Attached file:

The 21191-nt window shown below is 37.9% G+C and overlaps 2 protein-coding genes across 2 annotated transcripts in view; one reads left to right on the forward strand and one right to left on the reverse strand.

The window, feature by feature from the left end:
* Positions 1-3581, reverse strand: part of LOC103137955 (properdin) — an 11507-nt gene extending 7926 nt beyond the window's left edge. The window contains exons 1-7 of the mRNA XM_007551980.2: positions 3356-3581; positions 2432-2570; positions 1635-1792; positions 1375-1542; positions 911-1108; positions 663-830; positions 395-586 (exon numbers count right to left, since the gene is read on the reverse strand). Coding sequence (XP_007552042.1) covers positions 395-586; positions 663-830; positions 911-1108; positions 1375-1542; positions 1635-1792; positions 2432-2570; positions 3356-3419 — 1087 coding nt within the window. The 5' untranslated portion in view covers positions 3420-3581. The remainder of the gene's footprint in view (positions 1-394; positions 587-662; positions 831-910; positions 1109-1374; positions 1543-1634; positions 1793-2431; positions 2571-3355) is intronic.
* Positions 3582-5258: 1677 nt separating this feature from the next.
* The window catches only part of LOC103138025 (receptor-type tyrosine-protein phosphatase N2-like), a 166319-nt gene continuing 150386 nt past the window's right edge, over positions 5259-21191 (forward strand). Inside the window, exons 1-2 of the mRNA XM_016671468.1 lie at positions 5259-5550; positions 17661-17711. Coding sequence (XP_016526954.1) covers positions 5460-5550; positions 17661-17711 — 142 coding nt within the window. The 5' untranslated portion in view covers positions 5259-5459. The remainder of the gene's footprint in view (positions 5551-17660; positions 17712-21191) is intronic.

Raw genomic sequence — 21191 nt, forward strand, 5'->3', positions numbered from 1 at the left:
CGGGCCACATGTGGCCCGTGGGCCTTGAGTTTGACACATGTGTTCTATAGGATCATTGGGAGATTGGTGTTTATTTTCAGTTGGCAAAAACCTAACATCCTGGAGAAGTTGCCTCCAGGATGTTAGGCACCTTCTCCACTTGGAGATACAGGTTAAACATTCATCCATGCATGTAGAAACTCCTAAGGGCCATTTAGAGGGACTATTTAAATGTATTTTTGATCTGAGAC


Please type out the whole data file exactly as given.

The 21191-nt window shown below is 37.9% G+C and overlaps 2 protein-coding genes across 2 annotated transcripts in view; one reads left to right on the forward strand and one right to left on the reverse strand.

The window, feature by feature from the left end:
* Positions 1-3581, reverse strand: part of LOC103137955 (properdin) — an 11507-nt gene extending 7926 nt beyond the window's left edge. The window contains exons 1-7 of the mRNA XM_007551980.2: positions 3356-3581; positions 2432-2570; positions 1635-1792; positions 1375-1542; positions 911-1108; positions 663-830; positions 395-586 (exon numbers count right to left, since the gene is read on the reverse strand). Coding sequence (XP_007552042.1) covers positions 395-586; positions 663-830; positions 911-1108; positions 1375-1542; positions 1635-1792; positions 2432-2570; positions 3356-3419 — 1087 coding nt within the window. The 5' untranslated portion in view covers positions 3420-3581. The remainder of the gene's footprint in view (positions 1-394; positions 587-662; positions 831-910; positions 1109-1374; positions 1543-1634; positions 1793-2431; positions 2571-3355) is intronic.
* Positions 3582-5258: 1677 nt separating this feature from the next.
* The window catches only part of LOC103138025 (receptor-type tyrosine-protein phosphatase N2-like), a 166319-nt gene continuing 150386 nt past the window's right edge, over positions 5259-21191 (forward strand). Inside the window, exons 1-2 of the mRNA XM_016671468.1 lie at positions 5259-5550; positions 17661-17711. Coding sequence (XP_016526954.1) covers positions 5460-5550; positions 17661-17711 — 142 coding nt within the window. The 5' untranslated portion in view covers positions 5259-5459. The remainder of the gene's footprint in view (positions 5551-17660; positions 17712-21191) is intronic.

Raw genomic sequence — 21191 nt, forward strand, 5'->3', positions numbered from 1 at the left:
CGGGCCACATGTGGCCCGTGGGCCTTGAGTTTGACACATGTGTTCTATAGGATCATTGGGAGATTGGTGTTTATTTTCAGTTGGCAAAAACCTAACATCCTGGAGAAGTTGCCTCCAGGATGTTAGGCACCTTCTCCACTTGGAGATACAGGTTAAACATTCATCCATGCATGTAGAAACTCCTAAGGGCCATTTAGAGGGACTATTTAAATGTATTTTTGATCTGAGAC